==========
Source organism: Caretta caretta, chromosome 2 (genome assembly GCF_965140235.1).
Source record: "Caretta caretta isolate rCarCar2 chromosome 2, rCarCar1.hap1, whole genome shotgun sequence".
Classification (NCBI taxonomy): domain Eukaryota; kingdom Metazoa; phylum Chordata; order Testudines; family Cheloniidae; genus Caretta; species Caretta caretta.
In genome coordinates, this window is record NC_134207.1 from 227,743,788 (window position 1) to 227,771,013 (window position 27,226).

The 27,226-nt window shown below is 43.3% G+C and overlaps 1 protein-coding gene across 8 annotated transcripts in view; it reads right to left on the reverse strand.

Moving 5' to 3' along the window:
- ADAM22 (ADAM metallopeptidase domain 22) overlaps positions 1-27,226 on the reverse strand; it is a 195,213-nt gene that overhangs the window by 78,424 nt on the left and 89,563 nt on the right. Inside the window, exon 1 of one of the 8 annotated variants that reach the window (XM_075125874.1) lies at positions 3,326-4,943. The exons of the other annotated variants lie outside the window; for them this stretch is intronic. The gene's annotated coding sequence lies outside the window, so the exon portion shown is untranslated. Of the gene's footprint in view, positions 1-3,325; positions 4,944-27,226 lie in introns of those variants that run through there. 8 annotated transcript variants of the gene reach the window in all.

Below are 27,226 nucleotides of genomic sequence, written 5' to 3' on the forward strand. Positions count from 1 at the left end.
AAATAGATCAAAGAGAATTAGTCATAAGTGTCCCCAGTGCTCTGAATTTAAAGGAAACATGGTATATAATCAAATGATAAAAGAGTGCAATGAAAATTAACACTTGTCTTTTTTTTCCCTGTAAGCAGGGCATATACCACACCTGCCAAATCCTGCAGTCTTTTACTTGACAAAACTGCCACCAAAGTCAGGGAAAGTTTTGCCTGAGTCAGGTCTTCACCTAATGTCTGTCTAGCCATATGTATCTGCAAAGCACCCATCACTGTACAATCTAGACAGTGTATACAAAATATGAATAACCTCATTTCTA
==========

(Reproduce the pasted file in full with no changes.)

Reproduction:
Source organism: Caretta caretta, chromosome 2 (genome assembly GCF_965140235.1).
Source record: "Caretta caretta isolate rCarCar2 chromosome 2, rCarCar1.hap1, whole genome shotgun sequence".
Classification (NCBI taxonomy): domain Eukaryota; kingdom Metazoa; phylum Chordata; order Testudines; family Cheloniidae; genus Caretta; species Caretta caretta.
In genome coordinates, this window is record NC_134207.1 from 227,743,788 (window position 1) to 227,771,013 (window position 27,226).

The 27,226-nt window shown below is 43.3% G+C and overlaps 1 protein-coding gene across 8 annotated transcripts in view; it reads right to left on the reverse strand.

Moving 5' to 3' along the window:
- ADAM22 (ADAM metallopeptidase domain 22) overlaps positions 1-27,226 on the reverse strand; it is a 195,213-nt gene that overhangs the window by 78,424 nt on the left and 89,563 nt on the right. Inside the window, exon 1 of one of the 8 annotated variants that reach the window (XM_075125874.1) lies at positions 3,326-4,943. The exons of the other annotated variants lie outside the window; for them this stretch is intronic. The gene's annotated coding sequence lies outside the window, so the exon portion shown is untranslated. Of the gene's footprint in view, positions 1-3,325; positions 4,944-27,226 lie in introns of those variants that run through there. 8 annotated transcript variants of the gene reach the window in all.

Below are 27,226 nucleotides of genomic sequence, written 5' to 3' on the forward strand. Positions count from 1 at the left end.
AAATAGATCAAAGAGAATTAGTCATAAGTGTCCCCAGTGCTCTGAATTTAAAGGAAACATGGTATATAATCAAATGATAAAAGAGTGCAATGAAAATTAACACTTGTCTTTTTTTTCCCTGTAAGCAGGGCATATACCACACCTGCCAAATCCTGCAGTCTTTTACTTGACAAAACTGCCACCAAAGTCAGGGAAAGTTTTGCCTGAGTCAGGTCTTCACCTAATGTCTGTCTAGCCATATGTATCTGCAAAGCACCCATCACTGTACAATCTAGACAGTGTATACAAAATATGAATAACCTCATTTCTA